As efforts to assess the state of diversity, equity, inclusion and accessibility within their organizations continue, some agencies are adding more people and resources to their DEIA initiatives, efforts they say are designed to help implement a recent executive order — and embed those principles within government for the long-term.
The order, which the president signed back in June, tasked agencies with a lengthy to-do list, one that covers key moments in the federal employee experience.
That’s by design, said Peter Bonner, the Office of Personnel Management’s associate director of HR Solutions.
“The Biden administration priorities around diversity and equity set the stage for agencies to improve all facets of employee experience, from hiring and onboarding through performing on the job, into promotions, career growth and retirement,” he said last week at a DEIA webinar produced by GovExec and the agency. “It’s really bubbling up from employees, the way we see it.”
Agencies have been assessing their current state of diversity, inclusion, equity and accessibility, a key requirement of the president’s June executive order.
Now they’re adding more staff and resources to the DEIA initiatives as well, Bonner said.
Javier Inclan left the National Science Foundation last year but returned in March to reorganize and help lead the agency’s Office of Equity and Civil Rights. The office has 12 employees now, and Inclan said he hopes to double the size of the organization within the year or so.
Some past diversity and inclusion efforts in government may have been “check the box” compliance exercises, Inclan acknowledged. But the goal of his office, he said, is to formalize and memorialize DEIA changes and embed them within the culture of the agency.
“This time’s different,” Inclan said. “All of the stars are aligning. There’s the right people, the right leadership and the right excitement in place in order to move things forward.”
The diversity and inclusion executive order calls on agencies to establish chief diversity officers within their organizations, a process Inclan likened to standing up the chief financial officer or chief human capital officer position.
These chief diversity officers can advocate for DEIA principles up and down the employee experience, from hiring and onboarding to professional development for managers and emerging leaders.
“We’re seeing that all over, in the development of the DEIA expertise at the agency level,” Bonner said. “That then trickles into the sub-agency level. From there, it’s the adoption of that by the human resources specialists, by the hiring manager, by the peer that sits down the hall from you [or] sits in the Zoom box with you, who then reinforces those. That’s where the resources come from.”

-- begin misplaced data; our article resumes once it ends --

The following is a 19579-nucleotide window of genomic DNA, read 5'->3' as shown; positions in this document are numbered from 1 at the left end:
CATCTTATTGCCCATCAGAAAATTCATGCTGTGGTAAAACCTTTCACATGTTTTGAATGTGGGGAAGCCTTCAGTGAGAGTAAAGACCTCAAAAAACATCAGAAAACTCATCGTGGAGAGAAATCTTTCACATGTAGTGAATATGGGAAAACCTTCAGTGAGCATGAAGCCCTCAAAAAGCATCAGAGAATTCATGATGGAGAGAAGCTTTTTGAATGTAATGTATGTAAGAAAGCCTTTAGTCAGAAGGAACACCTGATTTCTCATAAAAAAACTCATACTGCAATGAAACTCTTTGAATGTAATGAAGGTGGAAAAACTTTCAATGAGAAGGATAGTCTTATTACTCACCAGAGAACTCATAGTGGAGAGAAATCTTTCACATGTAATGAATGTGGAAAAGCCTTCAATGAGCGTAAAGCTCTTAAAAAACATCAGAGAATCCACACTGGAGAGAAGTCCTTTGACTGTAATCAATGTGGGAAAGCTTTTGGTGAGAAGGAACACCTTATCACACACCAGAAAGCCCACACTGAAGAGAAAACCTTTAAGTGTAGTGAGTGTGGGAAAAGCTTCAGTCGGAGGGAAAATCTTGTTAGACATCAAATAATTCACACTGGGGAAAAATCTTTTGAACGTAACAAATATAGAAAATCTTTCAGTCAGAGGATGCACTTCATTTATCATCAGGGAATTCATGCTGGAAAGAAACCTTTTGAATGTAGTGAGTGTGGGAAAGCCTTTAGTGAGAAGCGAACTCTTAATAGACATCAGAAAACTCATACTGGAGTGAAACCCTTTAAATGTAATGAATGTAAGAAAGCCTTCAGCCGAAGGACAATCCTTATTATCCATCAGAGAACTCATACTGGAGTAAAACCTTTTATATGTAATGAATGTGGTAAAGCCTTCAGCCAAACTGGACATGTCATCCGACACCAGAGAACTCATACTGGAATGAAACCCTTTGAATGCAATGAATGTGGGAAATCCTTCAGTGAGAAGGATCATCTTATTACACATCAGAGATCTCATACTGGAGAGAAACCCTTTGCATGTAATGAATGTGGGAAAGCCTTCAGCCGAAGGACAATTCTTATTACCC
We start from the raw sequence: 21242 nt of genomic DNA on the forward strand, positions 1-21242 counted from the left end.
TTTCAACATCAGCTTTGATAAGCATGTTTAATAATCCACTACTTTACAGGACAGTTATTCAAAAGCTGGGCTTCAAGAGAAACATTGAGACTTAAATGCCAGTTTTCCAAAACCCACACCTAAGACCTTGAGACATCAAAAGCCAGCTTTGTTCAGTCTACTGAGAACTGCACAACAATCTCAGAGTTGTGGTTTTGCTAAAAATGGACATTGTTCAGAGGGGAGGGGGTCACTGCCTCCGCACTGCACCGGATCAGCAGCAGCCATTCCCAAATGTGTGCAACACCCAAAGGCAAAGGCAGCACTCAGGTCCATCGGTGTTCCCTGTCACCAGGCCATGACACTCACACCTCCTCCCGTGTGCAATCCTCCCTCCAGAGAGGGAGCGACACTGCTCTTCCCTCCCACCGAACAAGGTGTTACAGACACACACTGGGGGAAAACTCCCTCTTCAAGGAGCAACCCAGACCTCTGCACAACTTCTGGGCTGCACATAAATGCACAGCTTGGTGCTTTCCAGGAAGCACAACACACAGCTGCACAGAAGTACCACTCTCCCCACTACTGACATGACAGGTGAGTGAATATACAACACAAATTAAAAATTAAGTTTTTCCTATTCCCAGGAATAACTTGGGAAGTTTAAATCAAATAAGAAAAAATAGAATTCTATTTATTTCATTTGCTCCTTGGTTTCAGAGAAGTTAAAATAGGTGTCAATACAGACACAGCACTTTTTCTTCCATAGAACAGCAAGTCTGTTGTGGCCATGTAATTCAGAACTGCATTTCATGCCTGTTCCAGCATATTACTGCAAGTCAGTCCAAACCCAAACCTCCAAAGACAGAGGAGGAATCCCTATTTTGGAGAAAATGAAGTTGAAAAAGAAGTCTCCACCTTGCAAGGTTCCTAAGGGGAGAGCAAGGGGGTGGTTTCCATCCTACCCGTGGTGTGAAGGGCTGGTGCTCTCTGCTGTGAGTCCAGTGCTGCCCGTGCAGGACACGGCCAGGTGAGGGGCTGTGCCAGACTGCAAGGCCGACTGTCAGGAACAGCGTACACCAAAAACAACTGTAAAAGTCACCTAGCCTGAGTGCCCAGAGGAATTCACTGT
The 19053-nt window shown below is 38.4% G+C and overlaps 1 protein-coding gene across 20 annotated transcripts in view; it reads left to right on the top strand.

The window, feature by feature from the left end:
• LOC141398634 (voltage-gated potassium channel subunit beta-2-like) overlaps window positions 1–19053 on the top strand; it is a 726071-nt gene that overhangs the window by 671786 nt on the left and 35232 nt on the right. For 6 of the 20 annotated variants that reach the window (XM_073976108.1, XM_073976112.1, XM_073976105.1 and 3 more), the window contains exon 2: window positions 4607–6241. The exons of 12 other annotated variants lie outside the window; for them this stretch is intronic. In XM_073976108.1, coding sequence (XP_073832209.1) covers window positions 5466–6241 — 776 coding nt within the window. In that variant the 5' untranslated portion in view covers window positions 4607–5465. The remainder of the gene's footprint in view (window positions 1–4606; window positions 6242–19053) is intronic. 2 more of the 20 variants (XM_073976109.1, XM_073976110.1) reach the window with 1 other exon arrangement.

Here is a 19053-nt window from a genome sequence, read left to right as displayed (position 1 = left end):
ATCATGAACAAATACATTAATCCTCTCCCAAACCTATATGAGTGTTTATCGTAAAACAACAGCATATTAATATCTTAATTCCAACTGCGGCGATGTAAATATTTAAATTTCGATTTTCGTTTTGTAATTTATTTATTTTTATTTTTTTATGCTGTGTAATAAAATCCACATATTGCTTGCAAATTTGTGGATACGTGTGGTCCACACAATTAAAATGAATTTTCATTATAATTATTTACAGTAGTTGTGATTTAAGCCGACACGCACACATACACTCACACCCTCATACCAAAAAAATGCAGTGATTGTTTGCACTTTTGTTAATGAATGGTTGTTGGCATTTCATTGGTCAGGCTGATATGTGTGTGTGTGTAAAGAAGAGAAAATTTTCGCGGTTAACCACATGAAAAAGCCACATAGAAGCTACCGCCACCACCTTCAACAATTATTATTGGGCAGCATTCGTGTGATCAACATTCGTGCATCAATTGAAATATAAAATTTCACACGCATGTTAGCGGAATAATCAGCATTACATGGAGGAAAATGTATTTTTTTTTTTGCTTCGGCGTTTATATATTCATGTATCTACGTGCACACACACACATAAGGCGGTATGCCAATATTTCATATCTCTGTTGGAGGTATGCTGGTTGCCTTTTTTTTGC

Bonner said agencies are looking for new tools and resources from OPM to help them implement the executive order at all levels of their organizations. They’re looking for DEIA advice on workplace planning, change management, professional development and onboarding, he added.
The new EO requires agencies to identify barriers to recruiting, hiring, retaining and promoting individuals from underserved populations, as well as any obstacles they might face with professional development, pay and compensation, or training and reasonable accommodations.
“Through the new executive orders on diversity, equity, inclusion and accessibility we’re actually creating a sense of legacy, because we want this to be the very fabric of who were are as a federal government,” said Marthaellen Florence, the acting director of training and development for the Presidential Management Fellows program and faculty leader for DEIA at OPM’s Federal Executive Institute.
For Florence, that means embedding DEIA principles into the training and leadership development curriculums for the PMF program and others, so participants can espouse diversity, equity, inclusion and accessibility within their individual agencies.
“My hope is… that they will be able to take these tools that we provide them, and it’s going to be their job to also infuse those in the agencies that they work in,” she said of the PMF participants.
OPM is also helping agencies understand their own DEIA workforce data, a process that some have found to be a challenge. Some agencies ask their employees or job applicants to self identity certain demographic details about themselves, but the government as a whole doesn’t have a systematic way to collect that data accurately.
“The data is what the concern is as well, or lack of data, I should say. The demographic data is voluntarily provided or voluntarily requested from applicants and others, it’s a concern. There’s a general mistrust of government with some folks,” he said. “With regard to collecting that data, we need to be very transparent and build that trust with our stakeholders and say, ‘Hey, we need to collect this information not for anything nefarious, but because we want to know where we are.'”
Bonner said OPM’s Office of Diversity, Equity, Inclusion and Accessibility participates in weekly DEIA “office hours,” which the Office of Management and Budget hosts. Those sessions allow DEIA practitioners to share best practices, ideas and other challenges they’ve encountered when working through the new executive order.
Those sessions have inspired agencies and the federal community to form informal groups to discuss DEIA. Inclan has participated in a sort of informal chief diversity officers council, which he said the Partnership for Public Service has organized.
“People have to believe in the effort,” Inclan said. “They need to want to do it, and they need the people to do it. We need HR specialists to hire people. We need budget folks to bring in the money. We certainly need people in the DEIA arena, whether formally or informally, to focus on these efforts. Once that happens, I think it spreads like wildfire and it becomes ingrained in our culture.”